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The Scarlet & Black

The Scarlet & Black

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Feven Getachew
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Michael Lozada
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Nathan Hoffman
Nathan Hoffman
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Harvey Wilhelm `24.
Harvey Wilhelm
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XOXO, Eco House

Eco House has a planned house calendar featuring themes like Nautical, Last Supper, Beach Day, Shower Time! and a group mud facial. Photo by Hannah Hwang

Steve Yang, Features Editor

1130 East Street plays host this year to Eco House, an assembly of 10 Grinnellians living together in harmony for a sustainable lifestyle committed to honest environmentalism. For Isabella Alsobrook ’16, Milli Zonarich, Jane Carlson, Olivia Caro, Enrique Castano, Carlos Ortiz Campo (all ’17) and Katie Parrish, Natalie Seger, Rita Clark and Sylvie Bindas (all ’18), Eco House is a home away from home.

“Mom and dad are Milli and Isabella,” Parrish said. “It’s just cozy and like I’m home.”

Eco House is immediately recognizable for its exterior, with solar panels that serve as a dead giveaway to the house’s values, although some residents describe them as “ugly” or “bland.” A dead patch of native Iowa prairie lines the front yard, though it has been mistaken for weeds or yellowed grass by numerous passersby who then suggested that the house replace it.

Inside, however, nothing is replaceable: the residents of Eco House cook and clean together, leading to an intimate familiarity that allows for reduced clothing and loving notes of praise. These notes are then read out loud each week from the “love bucket,” a special box always present on the house coffee table.

“We write … anonymous love notes each week. We read them at the house meeting, and it’s all warm and fuzzy,” Zonarich said.

Love isn’t just expressed with words, however; it’s expressed with actions. Eco House often enjoys a hearty game of spin-the-bottle, which allows for brutally honest advice about one another’s kissing techniques.

“First of all, nobody has to play it. It’s completely voluntary. [But] it has led to some really good love buckets,” Alsobrook noted. “We sit around and make out with each other and critique each other on our kissing.”

Eco House has a planned house calendar featuring themes like Nautical, Last Supper, Beach Day, Shower Time! and a group mud facial. Photo by Hannah Hwang
Eco House has a planned house calendar featuring themes like Nautical, Last Supper, Beach Day, Shower Time! and a group mud facial.
Photo by Hannah Hwang.

In fact, love is everywhere in the house. To the residents, ‘living Eco’ means loving one another. Every day, Eco Housers say ‘hi’ in the morning and talk about their days in the evening.

“We’re all up in everybody’s business. We share a lot,” Caro said.

“Everyone knows everybody’s business,” Seger added. “You can crowdsource your life.”

When they watch Downton Abbey as a house, they push two large couches facing one another together, a sofa hot tub which is named the “Love Boat.”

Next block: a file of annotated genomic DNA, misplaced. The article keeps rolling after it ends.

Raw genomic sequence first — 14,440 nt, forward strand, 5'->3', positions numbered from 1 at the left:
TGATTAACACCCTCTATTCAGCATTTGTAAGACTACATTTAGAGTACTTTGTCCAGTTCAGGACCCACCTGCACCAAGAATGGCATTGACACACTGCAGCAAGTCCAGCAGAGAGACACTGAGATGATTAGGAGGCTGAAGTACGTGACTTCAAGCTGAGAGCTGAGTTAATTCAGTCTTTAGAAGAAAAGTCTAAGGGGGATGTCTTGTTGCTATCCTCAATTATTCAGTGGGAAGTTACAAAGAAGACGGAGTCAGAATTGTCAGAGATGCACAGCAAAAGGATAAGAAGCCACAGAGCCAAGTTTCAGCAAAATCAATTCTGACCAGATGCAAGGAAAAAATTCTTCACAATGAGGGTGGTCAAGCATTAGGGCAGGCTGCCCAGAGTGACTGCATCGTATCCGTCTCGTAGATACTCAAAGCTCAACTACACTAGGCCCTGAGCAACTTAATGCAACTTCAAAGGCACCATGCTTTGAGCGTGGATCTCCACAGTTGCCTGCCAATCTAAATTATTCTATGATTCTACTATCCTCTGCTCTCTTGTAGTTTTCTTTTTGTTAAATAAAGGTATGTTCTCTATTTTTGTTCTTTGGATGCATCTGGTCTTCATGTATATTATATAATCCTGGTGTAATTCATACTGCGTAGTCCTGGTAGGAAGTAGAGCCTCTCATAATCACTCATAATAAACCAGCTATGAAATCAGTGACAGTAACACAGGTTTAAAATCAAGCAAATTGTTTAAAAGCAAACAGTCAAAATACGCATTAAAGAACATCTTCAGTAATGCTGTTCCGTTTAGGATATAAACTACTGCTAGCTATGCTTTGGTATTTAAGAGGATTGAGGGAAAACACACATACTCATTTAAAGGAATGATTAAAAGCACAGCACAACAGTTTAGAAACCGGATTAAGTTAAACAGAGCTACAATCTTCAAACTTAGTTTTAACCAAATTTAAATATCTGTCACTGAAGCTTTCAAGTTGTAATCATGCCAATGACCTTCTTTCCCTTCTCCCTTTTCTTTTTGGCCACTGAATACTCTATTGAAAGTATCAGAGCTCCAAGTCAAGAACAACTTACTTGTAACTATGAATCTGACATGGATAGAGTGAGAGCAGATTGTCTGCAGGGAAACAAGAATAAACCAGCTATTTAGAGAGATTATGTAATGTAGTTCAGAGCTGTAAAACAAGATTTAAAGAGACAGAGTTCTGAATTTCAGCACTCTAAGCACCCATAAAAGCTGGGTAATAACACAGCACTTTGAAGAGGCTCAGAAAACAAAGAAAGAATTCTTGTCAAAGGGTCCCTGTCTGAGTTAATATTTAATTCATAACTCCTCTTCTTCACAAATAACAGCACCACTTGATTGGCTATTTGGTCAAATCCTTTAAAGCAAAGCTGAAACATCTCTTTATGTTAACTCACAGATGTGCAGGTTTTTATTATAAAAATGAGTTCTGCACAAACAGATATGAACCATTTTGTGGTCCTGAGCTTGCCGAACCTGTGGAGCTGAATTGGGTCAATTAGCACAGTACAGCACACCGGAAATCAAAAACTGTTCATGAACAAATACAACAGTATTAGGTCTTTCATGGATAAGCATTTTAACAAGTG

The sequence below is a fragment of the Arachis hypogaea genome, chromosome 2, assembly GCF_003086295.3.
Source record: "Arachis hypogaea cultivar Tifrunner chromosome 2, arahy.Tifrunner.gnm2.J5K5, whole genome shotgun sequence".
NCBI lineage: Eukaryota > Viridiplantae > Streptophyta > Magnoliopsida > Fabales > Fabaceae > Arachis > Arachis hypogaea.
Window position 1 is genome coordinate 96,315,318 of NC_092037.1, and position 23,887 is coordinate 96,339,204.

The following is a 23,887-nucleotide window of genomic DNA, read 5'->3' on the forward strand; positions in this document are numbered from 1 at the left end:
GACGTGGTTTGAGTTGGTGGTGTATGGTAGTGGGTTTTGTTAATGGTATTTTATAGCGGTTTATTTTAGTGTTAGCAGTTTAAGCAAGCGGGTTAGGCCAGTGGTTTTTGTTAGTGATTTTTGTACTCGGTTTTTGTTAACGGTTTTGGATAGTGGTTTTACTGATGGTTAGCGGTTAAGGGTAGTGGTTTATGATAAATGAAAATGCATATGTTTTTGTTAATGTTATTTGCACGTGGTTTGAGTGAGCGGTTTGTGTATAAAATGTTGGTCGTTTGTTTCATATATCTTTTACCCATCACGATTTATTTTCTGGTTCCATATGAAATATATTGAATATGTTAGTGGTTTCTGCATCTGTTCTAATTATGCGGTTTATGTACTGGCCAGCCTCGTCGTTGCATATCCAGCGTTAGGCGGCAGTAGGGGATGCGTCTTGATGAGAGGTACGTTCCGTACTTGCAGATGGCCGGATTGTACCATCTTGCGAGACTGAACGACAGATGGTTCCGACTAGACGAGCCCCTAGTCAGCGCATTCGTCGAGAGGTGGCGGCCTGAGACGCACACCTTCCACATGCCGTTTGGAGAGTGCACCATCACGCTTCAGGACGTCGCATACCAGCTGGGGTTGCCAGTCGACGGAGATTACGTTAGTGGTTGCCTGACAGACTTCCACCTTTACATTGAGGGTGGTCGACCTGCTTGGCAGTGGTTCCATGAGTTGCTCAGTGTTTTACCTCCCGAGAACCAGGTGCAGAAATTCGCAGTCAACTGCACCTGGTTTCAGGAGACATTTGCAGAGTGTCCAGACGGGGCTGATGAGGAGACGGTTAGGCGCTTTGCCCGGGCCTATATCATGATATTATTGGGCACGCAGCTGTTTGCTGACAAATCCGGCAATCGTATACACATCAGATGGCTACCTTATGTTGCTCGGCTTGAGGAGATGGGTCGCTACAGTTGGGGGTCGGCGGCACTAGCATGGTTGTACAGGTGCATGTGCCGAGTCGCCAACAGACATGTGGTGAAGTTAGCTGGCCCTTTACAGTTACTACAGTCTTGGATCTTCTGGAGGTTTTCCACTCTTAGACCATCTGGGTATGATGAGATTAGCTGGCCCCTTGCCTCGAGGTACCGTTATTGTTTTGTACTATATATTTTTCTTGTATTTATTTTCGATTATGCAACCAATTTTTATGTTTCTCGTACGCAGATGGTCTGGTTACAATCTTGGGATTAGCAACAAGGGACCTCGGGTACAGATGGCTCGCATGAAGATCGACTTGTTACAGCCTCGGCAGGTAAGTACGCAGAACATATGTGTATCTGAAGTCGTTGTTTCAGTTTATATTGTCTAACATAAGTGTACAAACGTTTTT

All meals are shared and a dizzying array of vegetarian options are prepared from crock pots and immersion blenders. It is this kind of love that has attracted so many to Eco House’s loving confines.

“There are a lot of revisiting [alumni]—former Eco Housers come back,” Zonarich said.

In the interest of being eco-friendly, Eco House implemented the “If it’s yellow, let it mellow” policy, in addition to a strict adherence to composting. Carlson has been honored as this year’s composting queen, a credit to her abilities in that field.

“Jane is an incredibly efficient composter,” Clark said.

Sometimes, however, the house can stumble into trouble, which means new rules and regulations. For example, the rule “you must have something covering your butt to sit down” was implemented after a friendly nudist took up residence on one of the house’s couches. Another rule is “don’t go into the basement,” a tornado shelter that sends off particularly weird vibes.

“Beyond the mold, the basement is really creepy,” Alsobrook said.

“There’s a toilet that appears to have fallen into disrepair and a door that leads to a staircase that leads to nowhere, right next to the toilet. There’s also a mattress. We don’t know where it came from,” Zonarich said.

If there are questions, the Eco House Almanac has answers. It’s one of many hand-me-downs in the house, from a “capitalist pig” where residents put food money to a “No Glam” sign with mysterious origins. In fact, all of the house’s traditions, songs, advice on how to handle communal money and nightly dinner stuff are included in the pages of the informal guidebook. For example, they have a chore wheel to ensure that dishes and floors are cleaned on time. The tradition of asking, “What vegetable would you be?” is a hand-me-down from Eco Houses past for assessing the viability of a potential resident.

“I said I was a carrot because I wanted you to pick me,” Clark recalled.

This semester, the house will host Spring Fest and movie showings in Bob’s Underground Cafe, such as Discovery Channel’s “Blue Planet.” Eco Housers accredit their prime location to helping make their events a success and hope to continue their track record with these events.

“It’s close enough to people, and far enough from people,” Parrish said. “It’s perfect for popping over.”

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